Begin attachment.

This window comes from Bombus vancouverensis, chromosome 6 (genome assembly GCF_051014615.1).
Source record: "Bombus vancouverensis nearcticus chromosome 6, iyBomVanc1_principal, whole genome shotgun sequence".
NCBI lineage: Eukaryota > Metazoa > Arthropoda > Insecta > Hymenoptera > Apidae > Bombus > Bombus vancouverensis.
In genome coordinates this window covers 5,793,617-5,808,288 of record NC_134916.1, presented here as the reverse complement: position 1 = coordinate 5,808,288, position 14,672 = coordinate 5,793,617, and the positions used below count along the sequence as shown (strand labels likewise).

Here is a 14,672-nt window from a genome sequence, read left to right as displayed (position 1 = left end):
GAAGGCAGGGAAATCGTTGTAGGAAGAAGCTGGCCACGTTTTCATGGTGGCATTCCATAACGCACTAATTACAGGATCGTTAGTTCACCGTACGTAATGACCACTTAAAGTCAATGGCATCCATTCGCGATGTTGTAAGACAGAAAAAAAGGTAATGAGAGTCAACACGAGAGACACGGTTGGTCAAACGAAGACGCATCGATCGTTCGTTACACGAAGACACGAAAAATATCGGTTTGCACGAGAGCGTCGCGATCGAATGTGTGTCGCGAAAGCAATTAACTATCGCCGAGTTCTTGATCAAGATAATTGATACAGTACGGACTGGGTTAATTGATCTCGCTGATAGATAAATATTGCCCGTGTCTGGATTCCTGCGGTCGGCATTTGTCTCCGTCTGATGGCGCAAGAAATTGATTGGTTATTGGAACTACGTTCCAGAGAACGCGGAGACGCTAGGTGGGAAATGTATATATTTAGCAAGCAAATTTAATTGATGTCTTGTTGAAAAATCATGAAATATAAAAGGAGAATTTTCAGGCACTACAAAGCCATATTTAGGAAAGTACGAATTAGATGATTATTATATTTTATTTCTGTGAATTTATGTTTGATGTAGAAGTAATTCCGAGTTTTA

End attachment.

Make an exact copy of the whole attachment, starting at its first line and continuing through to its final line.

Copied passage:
This window comes from Bombus vancouverensis, chromosome 6 (genome assembly GCF_051014615.1).
Source record: "Bombus vancouverensis nearcticus chromosome 6, iyBomVanc1_principal, whole genome shotgun sequence".
NCBI lineage: Eukaryota > Metazoa > Arthropoda > Insecta > Hymenoptera > Apidae > Bombus > Bombus vancouverensis.
In genome coordinates this window covers 5,793,617-5,808,288 of record NC_134916.1, presented here as the reverse complement: position 1 = coordinate 5,808,288, position 14,672 = coordinate 5,793,617, and the positions used below count along the sequence as shown (strand labels likewise).

Here is a 14,672-nt window from a genome sequence, read left to right as displayed (position 1 = left end):
GAAGGCAGGGAAATCGTTGTAGGAAGAAGCTGGCCACGTTTTCATGGTGGCATTCCATAACGCACTAATTACAGGATCGTTAGTTCACCGTACGTAATGACCACTTAAAGTCAATGGCATCCATTCGCGATGTTGTAAGACAGAAAAAAAGGTAATGAGAGTCAACACGAGAGACACGGTTGGTCAAACGAAGACGCATCGATCGTTCGTTACACGAAGACACGAAAAATATCGGTTTGCACGAGAGCGTCGCGATCGAATGTGTGTCGCGAAAGCAATTAACTATCGCCGAGTTCTTGATCAAGATAATTGATACAGTACGGACTGGGTTAATTGATCTCGCTGATAGATAAATATTGCCCGTGTCTGGATTCCTGCGGTCGGCATTTGTCTCCGTCTGATGGCGCAAGAAATTGATTGGTTATTGGAACTACGTTCCAGAGAACGCGGAGACGCTAGGTGGGAAATGTATATATTTAGCAAGCAAATTTAATTGATGTCTTGTTGAAAAATCATGAAATATAAAAGGAGAATTTTCAGGCACTACAAAGCCATATTTAGGAAAGTACGAATTAGATGATTATTATATTTTATTTCTGTGAATTTATGTTTGATGTAGAAGTAATTCCGAGTTTTA